The review, by Dr. Daniel McInerny, associate director of the Notre Dame Center for Ethics and Culture, is of Fr. Aidan Nichols recent book, Redeeming Beauty: Soundings in Sacral Aesthetics published by Ashgate.
The review in question points out some themes which will no doubt be of great interest to our readers. (See bolded emphases.)
Readers of this journal, passionate about the ability of architecture to “speak” the glory of God, have every reason to rejoice at this new publication by Aidan Nichols, O.P. For this is a book about the way in which the arts serve as epiphanies of divine transcendence and, above all, of Christ Himself. It is thus a book on a theme central to the continued renewal of Christian culture, rich in historical knowledge of Christian art and profound in its theological assessment of how that art magnifies the Lord. It is an exciting book for which the reader must be sincerely thankful.
In pursuing his theme, Fr. Nichols takes various “soundings,” or samplings, of what he calls in his subtitle “sacral aesthetics.” He is interested in the variety of ways in which Christian theologians and artists have reflected upon or put into practice the Christian artist’s mission to manifest the Beautiful. There are three kinds of soundings that Fr. Nichols takes, corresponding to the three parts of the book.
In the first part, Fr. Nichols sounds the theologies of art developed by St. Augustine and St. Thomas Aquinas, on the one hand, and in the Iconoclast controversies, on the other. In the second part he examines three twentieth-century theologians of the image: Hans Urs von Balthasar, Sergei Bulgakov, and Pope Benedict XVI. In the third part Fr. Nichols turns to some difficulties involved in the actual practice of Christian art, taking up, first, the conflict in the last century involving the French Dominicans and the Journal L’Art sacré, and second, the uses made of Jacques Maritain’s Thomist aesthetics by the British Catholic artists Eric Gill and David Jones.
The first audience for at least some of these chapters was that of the scholarly book and journals in which early versions of the chapters first appeared. Thus the argument of the book often demands of the reader a fair amount of philosophical and theological sophistication, a demand made even higher by the fact that the style is at times overwrought. Yet even in its most demanding moments the book repays attention. The opening chapters on Augustine and Aquinas and on the Iconoclast controversies alert the reader to how long and how subtly the Church has pondered the meaning of art and the role of sacred images. It is fascinating to see, in part 2 of the book, how the ecumenical resolution in favor of sacred images proclaimed at the Second Council of Nicaea (787) was still being both critiqued and reformulated by theologians in the twentieth century. The chapter on Balthasar serves as a useful introduction to that writer’s disclosure of the artistic character of Revelation. The following chapter on the Russian Orthodox theologian Sergei Bulgakov reveals Bulgakov’s attempts to place the resolution at Nicaea II on an even firmer theological foundation. The chapter on Benedict XVI discusses his argument that all sacred art takes its ultimate meaning from the Resurrection and the Second Coming.
The last part of the book focuses on practical applications of theological aesthetics involving thinkers and artists who are perhaps still unknown to many readers. The mistakes committed in the post–World War II era by certain French Dominicans anxious to make modernity relevant to sacred art serve as a sad preview of so much of what has happened with sacred art, [NLM: This is no doubt a reference to Fr. M. Couturier, Fr. Pie-Raymond Régamey and the journal L'Art Sacré] not least sacred architecture, since that time. It is a fascinating but cautionary tale. The final chapter on Eric Gill’s and David Jones’s appropriations of Maritain’s aesthetics tells a happier story, showing us two artists who with no little success incorporated the insights of Aquinas as creatively thought through by Maritian into artworks that both reflected and criticized modernity.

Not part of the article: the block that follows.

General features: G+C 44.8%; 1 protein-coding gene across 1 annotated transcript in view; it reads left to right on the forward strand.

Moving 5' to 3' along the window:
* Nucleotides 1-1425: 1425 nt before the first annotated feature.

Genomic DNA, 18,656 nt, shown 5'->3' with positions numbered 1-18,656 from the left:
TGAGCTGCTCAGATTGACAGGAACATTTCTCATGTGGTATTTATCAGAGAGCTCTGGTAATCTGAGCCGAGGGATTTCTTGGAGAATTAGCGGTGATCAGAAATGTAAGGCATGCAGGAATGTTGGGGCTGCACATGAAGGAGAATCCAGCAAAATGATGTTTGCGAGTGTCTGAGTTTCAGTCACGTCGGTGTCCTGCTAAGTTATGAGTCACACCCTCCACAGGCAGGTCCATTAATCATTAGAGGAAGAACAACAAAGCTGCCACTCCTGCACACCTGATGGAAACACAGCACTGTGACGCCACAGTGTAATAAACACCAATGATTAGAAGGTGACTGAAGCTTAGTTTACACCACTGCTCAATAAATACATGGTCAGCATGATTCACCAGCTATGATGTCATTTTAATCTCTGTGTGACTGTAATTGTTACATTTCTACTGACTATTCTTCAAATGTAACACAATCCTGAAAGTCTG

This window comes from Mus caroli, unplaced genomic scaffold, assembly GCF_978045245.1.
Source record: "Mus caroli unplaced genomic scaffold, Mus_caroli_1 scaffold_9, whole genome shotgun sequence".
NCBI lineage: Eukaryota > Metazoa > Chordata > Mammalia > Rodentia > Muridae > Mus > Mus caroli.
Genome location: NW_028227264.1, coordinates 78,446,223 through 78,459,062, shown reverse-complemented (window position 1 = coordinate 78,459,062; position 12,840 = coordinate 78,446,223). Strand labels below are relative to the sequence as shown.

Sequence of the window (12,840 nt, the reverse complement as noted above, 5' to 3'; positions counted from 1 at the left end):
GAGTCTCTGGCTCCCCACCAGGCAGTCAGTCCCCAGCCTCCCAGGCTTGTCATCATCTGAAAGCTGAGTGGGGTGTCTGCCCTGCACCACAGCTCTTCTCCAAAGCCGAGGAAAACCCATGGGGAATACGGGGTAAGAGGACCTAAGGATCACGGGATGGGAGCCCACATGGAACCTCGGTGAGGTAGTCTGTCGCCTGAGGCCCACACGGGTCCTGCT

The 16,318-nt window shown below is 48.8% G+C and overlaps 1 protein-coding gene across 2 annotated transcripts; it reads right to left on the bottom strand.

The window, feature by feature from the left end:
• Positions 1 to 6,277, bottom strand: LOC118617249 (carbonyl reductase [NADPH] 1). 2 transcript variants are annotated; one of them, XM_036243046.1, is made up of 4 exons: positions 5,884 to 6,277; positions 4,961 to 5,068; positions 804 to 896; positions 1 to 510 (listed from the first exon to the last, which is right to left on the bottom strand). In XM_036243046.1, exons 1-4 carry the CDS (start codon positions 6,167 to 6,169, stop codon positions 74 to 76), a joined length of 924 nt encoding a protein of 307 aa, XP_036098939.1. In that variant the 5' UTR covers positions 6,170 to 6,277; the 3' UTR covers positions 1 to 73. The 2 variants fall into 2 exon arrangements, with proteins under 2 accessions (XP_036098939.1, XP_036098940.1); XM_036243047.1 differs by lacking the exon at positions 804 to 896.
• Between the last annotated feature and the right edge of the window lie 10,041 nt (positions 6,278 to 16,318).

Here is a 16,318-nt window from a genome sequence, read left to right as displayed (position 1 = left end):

The book’s conclusion is no perfunctory epilogue. It takes up the broad question: Why are the arts important? Fr. Nichols’s reply is that the arts serve to manifest transcendence. They do this by opening up larger questions of life’s meaning, questions that inevitably lead to talk about “a supreme rationale.” But at their best the arts go beyond even this; they serve as “a kind of epiphany of divine presence, of divine light.” In the final paragraphs Fr. Nichols beautifully links this understanding of art as epiphany with Christ as Work of Art: Christ realizes “those goals that all artistic making has as its explicit or implicit ends. Because he is infinite meaning, life and being perfectly synthesized with finite form, the cave-painters at Lascaux, or Hesiod penning his hymns, or Beethoven working on his last quartets, were all gesturing towards him though they realized it not.”
Fr. Nichols ends with the suggestive claim that in order for the arts once again to make a substantial contribution to culture, they must be “baptized” in sacred settings, most of all in the liturgy: “In the modern West, the Muses have largely fled the liturgical amphitheater, which instead is given over to banal language, poor quality popular music, and, in new and re-designed churches, a nugatory or sometimes totally absent visual art. This deprives the wider Christian mission of the arts of essential nourishment.”
This insight alone would be enough to send this reviewer, at least, to the rest of Fr. Nichols’ works.
Dr. Daniel McInerny is associate director of the Notre Dame Center for Ethics and Culture.
Source: Sacred Architecture: To Manifest Transcendence, Sacral Aesthetics